After the Irish businessman, my sometime-boyfriend, gently broached the subject of where I'm spending Christmas, I have to confess that I'm running scared. The truth is, I have never had one single romantic relationship survive the minefield that is the holiday season. And apparently, I'm not the only single girl who associates Christmas with sticking pins in a voodoo doll instead of sipping mulled wine while listening to Bing Crosby. I'm not sure if it's the pressure of buying a gift or fear of being forced to wear matching sweaters, but the period between American Thanksgiving and Christmas is prime time for binning. I think the frenzy is largely due to the Pre-Holiday Dumpers (PHDs), those unhappy couples who simply cannot face another season of singing carols and sipping eggnog with someone when they are not madly in love.
I found out about the season's legacy of unrealistic expectations the hard way with one casual ex-boyfriend. Being American I'm often stranded for the holidays, so when he suggested that I spend the day with his family "just as friends, with no strings attached", I was flattered - until I saw a giant stocking with my name sewn on, and realized with horror that his parents viewed me as a potential daughter-in-law. Every time they took a picture of me with the entire family, I cringed thinking of the number of prints they would have to cut my head out of next year.
The festive season can put even the most promising relationships under tremendous strain. I remember another Christmas that I spent with a new boyfriend I adored, who became increasingly agitated when I started stealing his thunder during a "light-hearted" holiday Trivial Pursuit tournament. Every time I correctly answered a question, he perspired more heavily. When I told him that the human skeleton has 206 bones, it got ugly. "See, I told you so," I said, teasingly. "I think we should see other people," he snapped back. Perhaps I should just accept the fact that I'm the type of person who associates tables more as a surface for dancing on than a place to bake gingerbread cookies.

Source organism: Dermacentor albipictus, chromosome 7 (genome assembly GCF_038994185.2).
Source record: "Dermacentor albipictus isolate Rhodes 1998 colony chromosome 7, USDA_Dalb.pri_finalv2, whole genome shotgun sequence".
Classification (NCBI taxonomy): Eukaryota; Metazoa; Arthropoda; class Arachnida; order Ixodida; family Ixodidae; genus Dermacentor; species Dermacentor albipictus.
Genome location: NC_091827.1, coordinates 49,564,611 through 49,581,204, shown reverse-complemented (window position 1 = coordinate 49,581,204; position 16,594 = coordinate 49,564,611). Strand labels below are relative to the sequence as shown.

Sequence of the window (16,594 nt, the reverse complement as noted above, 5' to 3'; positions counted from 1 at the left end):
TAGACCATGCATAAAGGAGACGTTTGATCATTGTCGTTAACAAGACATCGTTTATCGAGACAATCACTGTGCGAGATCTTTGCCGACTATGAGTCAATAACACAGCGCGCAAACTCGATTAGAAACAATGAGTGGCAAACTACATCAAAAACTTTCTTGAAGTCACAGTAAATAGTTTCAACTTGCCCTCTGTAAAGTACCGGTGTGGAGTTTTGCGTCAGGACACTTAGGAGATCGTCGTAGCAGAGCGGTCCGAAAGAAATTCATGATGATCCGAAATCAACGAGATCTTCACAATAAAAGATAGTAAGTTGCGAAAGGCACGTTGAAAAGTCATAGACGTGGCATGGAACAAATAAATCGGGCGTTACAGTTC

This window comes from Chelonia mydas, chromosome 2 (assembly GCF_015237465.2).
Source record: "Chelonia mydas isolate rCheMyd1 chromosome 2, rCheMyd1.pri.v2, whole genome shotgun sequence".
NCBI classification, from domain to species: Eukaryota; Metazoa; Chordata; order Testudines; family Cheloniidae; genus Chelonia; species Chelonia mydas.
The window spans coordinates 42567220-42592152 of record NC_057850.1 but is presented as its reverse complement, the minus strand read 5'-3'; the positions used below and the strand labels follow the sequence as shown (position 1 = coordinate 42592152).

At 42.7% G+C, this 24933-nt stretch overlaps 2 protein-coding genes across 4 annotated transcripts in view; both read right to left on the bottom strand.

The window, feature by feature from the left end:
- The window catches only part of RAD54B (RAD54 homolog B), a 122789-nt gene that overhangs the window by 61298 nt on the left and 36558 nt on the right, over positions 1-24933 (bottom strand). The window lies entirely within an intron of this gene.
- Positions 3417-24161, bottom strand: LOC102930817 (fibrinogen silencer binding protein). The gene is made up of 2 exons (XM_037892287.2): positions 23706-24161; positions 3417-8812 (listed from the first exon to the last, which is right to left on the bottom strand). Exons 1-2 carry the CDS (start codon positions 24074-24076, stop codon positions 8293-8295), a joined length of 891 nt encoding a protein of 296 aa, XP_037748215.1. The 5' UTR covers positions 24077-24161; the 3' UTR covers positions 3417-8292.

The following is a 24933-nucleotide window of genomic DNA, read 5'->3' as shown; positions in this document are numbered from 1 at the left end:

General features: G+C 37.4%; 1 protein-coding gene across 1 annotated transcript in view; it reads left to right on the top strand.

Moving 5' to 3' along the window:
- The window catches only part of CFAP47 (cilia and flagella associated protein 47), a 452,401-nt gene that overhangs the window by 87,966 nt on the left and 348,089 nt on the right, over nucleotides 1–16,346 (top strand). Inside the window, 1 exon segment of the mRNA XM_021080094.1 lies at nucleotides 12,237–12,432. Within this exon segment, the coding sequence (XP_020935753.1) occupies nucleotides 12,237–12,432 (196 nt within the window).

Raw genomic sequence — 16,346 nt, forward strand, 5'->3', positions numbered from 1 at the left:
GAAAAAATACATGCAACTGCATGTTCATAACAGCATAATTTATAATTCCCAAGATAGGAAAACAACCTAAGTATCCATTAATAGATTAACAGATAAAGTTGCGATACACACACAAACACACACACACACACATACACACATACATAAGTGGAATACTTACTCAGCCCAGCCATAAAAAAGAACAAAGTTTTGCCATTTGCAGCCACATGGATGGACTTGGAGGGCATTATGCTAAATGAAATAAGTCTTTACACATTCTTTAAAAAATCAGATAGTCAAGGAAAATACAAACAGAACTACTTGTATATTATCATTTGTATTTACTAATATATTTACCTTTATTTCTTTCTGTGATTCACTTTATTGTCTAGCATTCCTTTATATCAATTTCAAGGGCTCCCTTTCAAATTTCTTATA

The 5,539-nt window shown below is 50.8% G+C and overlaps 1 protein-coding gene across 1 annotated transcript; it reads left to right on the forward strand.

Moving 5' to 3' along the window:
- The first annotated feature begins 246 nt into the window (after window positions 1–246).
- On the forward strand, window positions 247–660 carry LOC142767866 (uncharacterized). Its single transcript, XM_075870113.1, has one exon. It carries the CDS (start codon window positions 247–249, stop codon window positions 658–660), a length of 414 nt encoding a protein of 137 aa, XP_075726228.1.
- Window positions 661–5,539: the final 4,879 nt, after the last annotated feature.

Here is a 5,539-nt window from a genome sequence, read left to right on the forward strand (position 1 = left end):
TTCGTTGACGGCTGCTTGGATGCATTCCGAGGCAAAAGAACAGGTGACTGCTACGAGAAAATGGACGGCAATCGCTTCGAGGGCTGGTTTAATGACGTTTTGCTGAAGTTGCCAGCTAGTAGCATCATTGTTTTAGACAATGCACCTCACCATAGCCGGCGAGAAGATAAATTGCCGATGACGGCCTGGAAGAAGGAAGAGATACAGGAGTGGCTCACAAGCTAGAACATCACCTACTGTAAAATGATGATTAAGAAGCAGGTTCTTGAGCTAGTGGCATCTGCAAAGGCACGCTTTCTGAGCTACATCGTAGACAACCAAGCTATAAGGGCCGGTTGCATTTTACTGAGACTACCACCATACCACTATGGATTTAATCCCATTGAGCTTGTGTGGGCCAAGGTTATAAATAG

"I hate how there is so much pressure for couples to do this holiday themed stuff," says my sister, who spent last Christmas in casualty with her ex-boyfriend after he fell down ice skating. "This year we're sticking to hanging out by the fire."
But the stresses of the season have an upside for dumpees, because fractured relationships mean that there are loads of newly single people who may be up for a below-the mistletoe grope. And the office party season is much more fun when navigated alone. Of course, the holidays can be a fantastic opportunity for loved-up twosomes to recommit to their partnerships. But personally, I would much rather have a chance of getting horizontal with that hot guy from marketing than stuck in a stagnant relationship, screaming over where to spend Boxing Day.
Just to be on the safe side, I told the Irish guy I am going home to the States for the entire holiday, and not re-surfacing until New Year's Eve. Hopefully, I'll spend my holidays singing bad karaoke with reindeer antlers on my head, before we'll be blissfully reunited after a few weeks - and I'll be opening a nice gift. If not, I'll be the proud owner of the black iPod nano I bought him.Reuse content